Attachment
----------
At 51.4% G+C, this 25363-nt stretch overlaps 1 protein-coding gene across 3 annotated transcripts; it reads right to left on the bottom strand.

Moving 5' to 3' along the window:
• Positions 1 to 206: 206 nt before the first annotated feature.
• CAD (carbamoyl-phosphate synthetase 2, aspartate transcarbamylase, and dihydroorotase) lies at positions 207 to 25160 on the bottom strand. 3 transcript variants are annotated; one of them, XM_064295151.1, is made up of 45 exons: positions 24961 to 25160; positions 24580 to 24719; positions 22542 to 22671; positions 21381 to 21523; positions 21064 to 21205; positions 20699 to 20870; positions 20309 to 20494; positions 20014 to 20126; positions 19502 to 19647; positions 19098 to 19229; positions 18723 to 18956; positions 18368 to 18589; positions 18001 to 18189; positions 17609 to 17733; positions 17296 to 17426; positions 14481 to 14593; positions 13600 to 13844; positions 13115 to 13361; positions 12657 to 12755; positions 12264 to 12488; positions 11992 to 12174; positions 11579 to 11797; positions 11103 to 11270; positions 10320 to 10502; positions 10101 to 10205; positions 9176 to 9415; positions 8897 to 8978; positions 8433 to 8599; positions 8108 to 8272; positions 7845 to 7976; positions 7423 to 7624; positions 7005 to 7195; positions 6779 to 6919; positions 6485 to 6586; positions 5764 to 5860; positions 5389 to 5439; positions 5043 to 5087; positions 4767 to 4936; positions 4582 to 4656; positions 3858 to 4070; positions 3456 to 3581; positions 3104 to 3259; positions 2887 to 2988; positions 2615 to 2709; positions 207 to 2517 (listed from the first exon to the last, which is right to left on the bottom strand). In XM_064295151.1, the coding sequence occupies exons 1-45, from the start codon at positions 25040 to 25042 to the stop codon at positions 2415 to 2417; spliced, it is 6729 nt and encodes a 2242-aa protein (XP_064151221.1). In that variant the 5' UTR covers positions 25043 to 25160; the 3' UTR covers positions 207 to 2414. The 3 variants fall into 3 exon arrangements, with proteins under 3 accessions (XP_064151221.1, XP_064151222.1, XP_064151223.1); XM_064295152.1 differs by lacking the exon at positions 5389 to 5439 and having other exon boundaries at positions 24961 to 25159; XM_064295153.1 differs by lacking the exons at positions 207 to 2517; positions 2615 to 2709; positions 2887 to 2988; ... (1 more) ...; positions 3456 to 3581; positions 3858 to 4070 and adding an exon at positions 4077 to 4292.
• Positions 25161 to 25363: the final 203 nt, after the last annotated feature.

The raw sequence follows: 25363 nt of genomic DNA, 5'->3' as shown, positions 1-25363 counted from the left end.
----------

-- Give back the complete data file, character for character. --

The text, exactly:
At 51.4% G+C, this 25363-nt stretch overlaps 1 protein-coding gene across 3 annotated transcripts; it reads right to left on the bottom strand.

Moving 5' to 3' along the window:
• Positions 1 to 206: 206 nt before the first annotated feature.
• CAD (carbamoyl-phosphate synthetase 2, aspartate transcarbamylase, and dihydroorotase) lies at positions 207 to 25160 on the bottom strand. 3 transcript variants are annotated; one of them, XM_064295151.1, is made up of 45 exons: positions 24961 to 25160; positions 24580 to 24719; positions 22542 to 22671; positions 21381 to 21523; positions 21064 to 21205; positions 20699 to 20870; positions 20309 to 20494; positions 20014 to 20126; positions 19502 to 19647; positions 19098 to 19229; positions 18723 to 18956; positions 18368 to 18589; positions 18001 to 18189; positions 17609 to 17733; positions 17296 to 17426; positions 14481 to 14593; positions 13600 to 13844; positions 13115 to 13361; positions 12657 to 12755; positions 12264 to 12488; positions 11992 to 12174; positions 11579 to 11797; positions 11103 to 11270; positions 10320 to 10502; positions 10101 to 10205; positions 9176 to 9415; positions 8897 to 8978; positions 8433 to 8599; positions 8108 to 8272; positions 7845 to 7976; positions 7423 to 7624; positions 7005 to 7195; positions 6779 to 6919; positions 6485 to 6586; positions 5764 to 5860; positions 5389 to 5439; positions 5043 to 5087; positions 4767 to 4936; positions 4582 to 4656; positions 3858 to 4070; positions 3456 to 3581; positions 3104 to 3259; positions 2887 to 2988; positions 2615 to 2709; positions 207 to 2517 (listed from the first exon to the last, which is right to left on the bottom strand). In XM_064295151.1, the coding sequence occupies exons 1-45, from the start codon at positions 25040 to 25042 to the stop codon at positions 2415 to 2417; spliced, it is 6729 nt and encodes a 2242-aa protein (XP_064151221.1). In that variant the 5' UTR covers positions 25043 to 25160; the 3' UTR covers positions 207 to 2414. The 3 variants fall into 3 exon arrangements, with proteins under 3 accessions (XP_064151221.1, XP_064151222.1, XP_064151223.1); XM_064295152.1 differs by lacking the exon at positions 5389 to 5439 and having other exon boundaries at positions 24961 to 25159; XM_064295153.1 differs by lacking the exons at positions 207 to 2517; positions 2615 to 2709; positions 2887 to 2988; ... (1 more) ...; positions 3456 to 3581; positions 3858 to 4070 and adding an exon at positions 4077 to 4292.
• Positions 25161 to 25363: the final 203 nt, after the last annotated feature.

The raw sequence follows: 25363 nt of genomic DNA, 5'->3' as shown, positions 1-25363 counted from the left end.